Mission

To protect life and property by being prompt, skillful, and caring. Our actions are anchored in the core values of courage, leadership and duty.

The Poudre Fire Authority is committed to saving lives and property as well as being transparent with our operations and budget. The following data and overview is based on performance measurements, programed activities, operational reports, revenue and expenditures that occurred in 2014. Click on links to read more in depth reporting.

Key Performance Outcomes

STRATEGIC GOALS & ACHIEVEMENT (CLICK ON EACH ICON FOR DETAILS)
Accreditation
Fire Code Adoption
Performance Evaluations
COMPREHENSIVE ANNUAL FINANCIAL REPORT
IMPROVE SAFETY PROGRAMS
PUBLIC EDUCATOR
EMS SERVICES AGREEMENT
INTERGOVERNMENTAL AGREEMENT/REVENUE ALLOCATION FORMULA
WILDLAND/VOLUNTEER COORDINATOR

PFA Service Areas

Type of Calls

By the Numbers

UNIFORMED STAFF: 172
8% are women
Performance standard

First arriving unit to a fire from hello to hello (meaning from Dispatch hello to firefighter’s hello arriving on scene)

National standard: 6:20 minutes 90% of the time

PFA 2014 Actual: 8:30 minutes 90% of the time

(2015 will see this response time drop by over 1 minute because of PFA’s accreditation work)

:
Limiting death & injury:
civilians
0Deaths
3.64injuries per 100,000
firefighters
0Deaths
injuries

Leaders

Gallery

TESTIMONIALS

  • “Thank you and your wonderful team for all of the help in cleaning up the water from our fire sprinkler leak yesterday. You guys are all Great!”

    Tom Kiel
  • “We appreciate everything you do to help us promote safety within the CSU community. Thank you again!”

    Fire & Life Safety Office, CSU
  • “We appreciate your time and service to our community on the 4th of July and on each day of the year. We’re fortunate to have such professional, brave, friendly men and women at Poudre Fire Authority.”

    Donna Newlands
  • “I am writing to thank Company 12 and 2 for their kind and prompt actions to save my horse from a sink hole that developed in my pasture… My sincere thanks for quick response, knowledgeable assisting and compassion.”

    Trudy McElwee
  • “Our family would like to thank you for being a part of our last minute delivery team in order to bring our son, Yusuf, into the world. Even though we never planned to deliver at home, it was comforting to have so many people there to help take care of us.”

    Jamie, Marian, Mayan, & Yusuf
  • “Thank you for coming in to talk to us. I learned so much! One thing I learned is that you should blow out a candle before you leave a room. Also, I learned that fireworks are illegal in Fort Collins and Loveland. Finally, I learned that you should not play with matches because they can start a fire.”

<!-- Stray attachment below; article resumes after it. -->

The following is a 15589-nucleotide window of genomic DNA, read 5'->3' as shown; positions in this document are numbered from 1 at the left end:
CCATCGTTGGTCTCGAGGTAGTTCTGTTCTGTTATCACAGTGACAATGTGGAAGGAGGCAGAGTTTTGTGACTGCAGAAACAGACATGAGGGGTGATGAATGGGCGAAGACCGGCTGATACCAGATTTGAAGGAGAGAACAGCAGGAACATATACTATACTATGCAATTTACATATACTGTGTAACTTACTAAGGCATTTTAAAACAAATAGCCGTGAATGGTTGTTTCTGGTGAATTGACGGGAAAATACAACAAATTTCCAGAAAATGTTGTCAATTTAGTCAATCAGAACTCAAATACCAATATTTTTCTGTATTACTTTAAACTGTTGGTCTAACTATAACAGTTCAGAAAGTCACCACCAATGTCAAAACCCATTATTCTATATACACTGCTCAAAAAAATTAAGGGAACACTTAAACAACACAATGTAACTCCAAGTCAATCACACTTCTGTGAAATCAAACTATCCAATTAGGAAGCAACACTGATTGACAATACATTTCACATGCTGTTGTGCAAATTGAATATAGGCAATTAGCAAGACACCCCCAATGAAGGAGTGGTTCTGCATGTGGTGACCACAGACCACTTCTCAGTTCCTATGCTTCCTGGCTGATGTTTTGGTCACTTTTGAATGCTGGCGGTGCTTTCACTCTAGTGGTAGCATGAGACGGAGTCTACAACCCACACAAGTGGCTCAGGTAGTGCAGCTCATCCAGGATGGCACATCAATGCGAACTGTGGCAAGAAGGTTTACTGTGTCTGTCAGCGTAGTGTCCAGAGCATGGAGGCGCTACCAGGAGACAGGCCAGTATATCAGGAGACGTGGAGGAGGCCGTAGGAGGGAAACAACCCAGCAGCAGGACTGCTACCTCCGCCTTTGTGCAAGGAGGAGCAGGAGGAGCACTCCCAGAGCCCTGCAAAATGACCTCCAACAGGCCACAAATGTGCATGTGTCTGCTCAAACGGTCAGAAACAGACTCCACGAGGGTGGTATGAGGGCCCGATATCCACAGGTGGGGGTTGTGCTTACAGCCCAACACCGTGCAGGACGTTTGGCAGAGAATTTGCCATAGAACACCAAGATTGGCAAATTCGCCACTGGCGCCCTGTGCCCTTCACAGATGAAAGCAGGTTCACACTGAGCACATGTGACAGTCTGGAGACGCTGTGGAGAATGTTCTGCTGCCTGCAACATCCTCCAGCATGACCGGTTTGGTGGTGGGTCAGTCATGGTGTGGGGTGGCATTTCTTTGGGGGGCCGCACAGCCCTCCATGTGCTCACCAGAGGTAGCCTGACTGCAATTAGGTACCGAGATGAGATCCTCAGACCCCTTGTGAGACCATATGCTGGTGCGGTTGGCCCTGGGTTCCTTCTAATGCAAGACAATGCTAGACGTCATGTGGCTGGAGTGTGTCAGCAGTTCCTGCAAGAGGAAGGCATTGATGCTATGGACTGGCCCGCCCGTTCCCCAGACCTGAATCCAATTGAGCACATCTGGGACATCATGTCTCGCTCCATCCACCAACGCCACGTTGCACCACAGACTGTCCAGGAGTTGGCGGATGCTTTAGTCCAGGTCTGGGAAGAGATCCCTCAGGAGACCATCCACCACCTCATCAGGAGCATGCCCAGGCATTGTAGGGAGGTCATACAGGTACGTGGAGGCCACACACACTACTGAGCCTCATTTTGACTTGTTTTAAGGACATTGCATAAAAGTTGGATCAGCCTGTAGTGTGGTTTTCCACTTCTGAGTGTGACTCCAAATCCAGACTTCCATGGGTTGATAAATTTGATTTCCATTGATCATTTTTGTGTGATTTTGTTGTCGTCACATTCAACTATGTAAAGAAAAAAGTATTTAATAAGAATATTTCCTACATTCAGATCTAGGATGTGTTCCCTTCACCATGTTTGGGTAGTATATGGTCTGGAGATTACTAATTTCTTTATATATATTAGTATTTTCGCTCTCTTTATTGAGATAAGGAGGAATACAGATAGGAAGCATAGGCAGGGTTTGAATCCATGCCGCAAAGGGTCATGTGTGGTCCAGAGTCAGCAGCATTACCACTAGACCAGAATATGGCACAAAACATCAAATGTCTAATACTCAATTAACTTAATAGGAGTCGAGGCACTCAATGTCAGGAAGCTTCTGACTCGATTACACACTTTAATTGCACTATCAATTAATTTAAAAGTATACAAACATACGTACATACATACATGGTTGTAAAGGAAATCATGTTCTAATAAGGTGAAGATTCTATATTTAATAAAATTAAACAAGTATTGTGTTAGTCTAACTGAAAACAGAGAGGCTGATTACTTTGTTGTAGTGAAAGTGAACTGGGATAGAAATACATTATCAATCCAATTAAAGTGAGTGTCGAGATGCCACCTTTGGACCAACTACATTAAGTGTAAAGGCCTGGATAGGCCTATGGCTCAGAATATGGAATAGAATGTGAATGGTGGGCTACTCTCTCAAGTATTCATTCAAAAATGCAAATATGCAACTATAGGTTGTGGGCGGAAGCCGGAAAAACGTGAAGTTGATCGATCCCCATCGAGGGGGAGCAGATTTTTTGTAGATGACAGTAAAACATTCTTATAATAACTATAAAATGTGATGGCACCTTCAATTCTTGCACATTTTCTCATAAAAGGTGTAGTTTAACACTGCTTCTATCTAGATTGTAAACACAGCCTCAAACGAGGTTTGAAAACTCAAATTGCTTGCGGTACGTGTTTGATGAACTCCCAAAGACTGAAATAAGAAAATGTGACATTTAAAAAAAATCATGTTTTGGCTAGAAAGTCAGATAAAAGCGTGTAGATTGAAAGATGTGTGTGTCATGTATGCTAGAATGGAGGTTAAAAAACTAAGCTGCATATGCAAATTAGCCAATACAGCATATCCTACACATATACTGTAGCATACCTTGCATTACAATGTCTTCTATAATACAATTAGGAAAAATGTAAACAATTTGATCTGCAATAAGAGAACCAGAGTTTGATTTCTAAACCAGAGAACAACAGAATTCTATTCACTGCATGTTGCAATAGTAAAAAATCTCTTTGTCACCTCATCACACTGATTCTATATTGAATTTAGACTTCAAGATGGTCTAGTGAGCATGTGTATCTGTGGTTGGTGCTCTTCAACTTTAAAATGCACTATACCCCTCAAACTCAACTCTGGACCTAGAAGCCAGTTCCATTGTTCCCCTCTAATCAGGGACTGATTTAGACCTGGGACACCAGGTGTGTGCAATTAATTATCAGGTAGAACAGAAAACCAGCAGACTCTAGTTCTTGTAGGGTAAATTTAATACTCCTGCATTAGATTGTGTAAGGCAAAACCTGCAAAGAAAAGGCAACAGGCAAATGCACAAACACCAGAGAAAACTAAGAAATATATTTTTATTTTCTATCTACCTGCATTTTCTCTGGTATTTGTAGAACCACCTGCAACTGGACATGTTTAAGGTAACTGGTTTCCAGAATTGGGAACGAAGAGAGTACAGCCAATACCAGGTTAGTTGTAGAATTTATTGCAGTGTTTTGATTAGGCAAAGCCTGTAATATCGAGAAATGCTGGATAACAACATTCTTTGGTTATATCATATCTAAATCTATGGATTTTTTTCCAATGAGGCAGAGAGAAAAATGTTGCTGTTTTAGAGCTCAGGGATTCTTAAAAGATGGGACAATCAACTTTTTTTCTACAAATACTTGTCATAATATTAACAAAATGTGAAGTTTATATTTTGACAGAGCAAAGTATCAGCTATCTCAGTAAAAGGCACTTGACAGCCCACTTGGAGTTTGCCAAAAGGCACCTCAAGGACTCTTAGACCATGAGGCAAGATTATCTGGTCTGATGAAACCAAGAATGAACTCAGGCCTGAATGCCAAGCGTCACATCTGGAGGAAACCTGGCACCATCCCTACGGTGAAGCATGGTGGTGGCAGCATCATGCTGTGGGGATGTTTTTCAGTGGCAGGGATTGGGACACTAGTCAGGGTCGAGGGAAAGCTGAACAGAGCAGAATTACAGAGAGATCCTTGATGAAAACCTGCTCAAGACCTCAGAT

Coyote Ridge 2nd grader
  • “I feel safer in my home because of your commitment to the safety of the people in our community. You guys are wonderful with big hearts to choose this career of firefighting.”

    Bobbie Bonk

Highlights

Budget

  • total revenue: $27.5M
  • INTERGOVERNMENTAL $24.2M
  • FEES AND CHARGES FOR SERVICES $1.6M
  • CAPITAL FUND REVENUE $1.4M
  • MISCELLANEOUS REVENUE $316K
  • EARNINGS ON INVESTMENTS $73K
  • GRANTS AND NON-CAPITAL PROJECTS $960
  • total expenditures: $25.8M
  • OPERATIONS $17.7M
  • SUPPORT $2.8M
  • ADMINISTRATION $2M
  • COMMUNITY SAFETY SERVICES $1.9M
  • TOTAL CAPITAL EXPENDITURES $1M
  • LEASE PURCHASE $234K
  • GRANTS AND NON CAPITAL SERVICES $123K

Stories from 2014

OVERHEAD SPRINKLER

HOME SAVED BY SPRINKLER HEAD

February 11 – 1731 Morningside Drive – A fire broke out in an upstairs utility room, where combustible materials were stored near a water heater. The multi-family unit is protected by an automatic fire sprinkler system. The fire was controlled by a single sprinkler head which limited fire damage to $1,000. Fire sprinklers do make a difference!

GRASS FIRE

6720 NORTH COUNTY ROAD 21

Station 7 units were dispatched to a report of a grass fire; while enroute they noted flames above the tree tops and requested Station 12 units to assist. As Engine 7 proceeded up the driveway it was determined that a structure was involved. The fire was caused by an extension cord used as permanent wiring. The structure was a total loss with damage estimated at $300,000.

FALLEN HIKER

HORSETOOTH MOUNTAIN ROCK

Just after sunrise, crews received a call for help at Horsetooth Mountain Rock where a hiker was reported to have fallen in one of the crevices. Enroute to the call it was learned that the hiker had fallen more than sixty feet off the rock and was injured. This rescue was a collaboration of PFA, Larimer County Parks, Larimer County Search and Rescue, and University Colorado Health.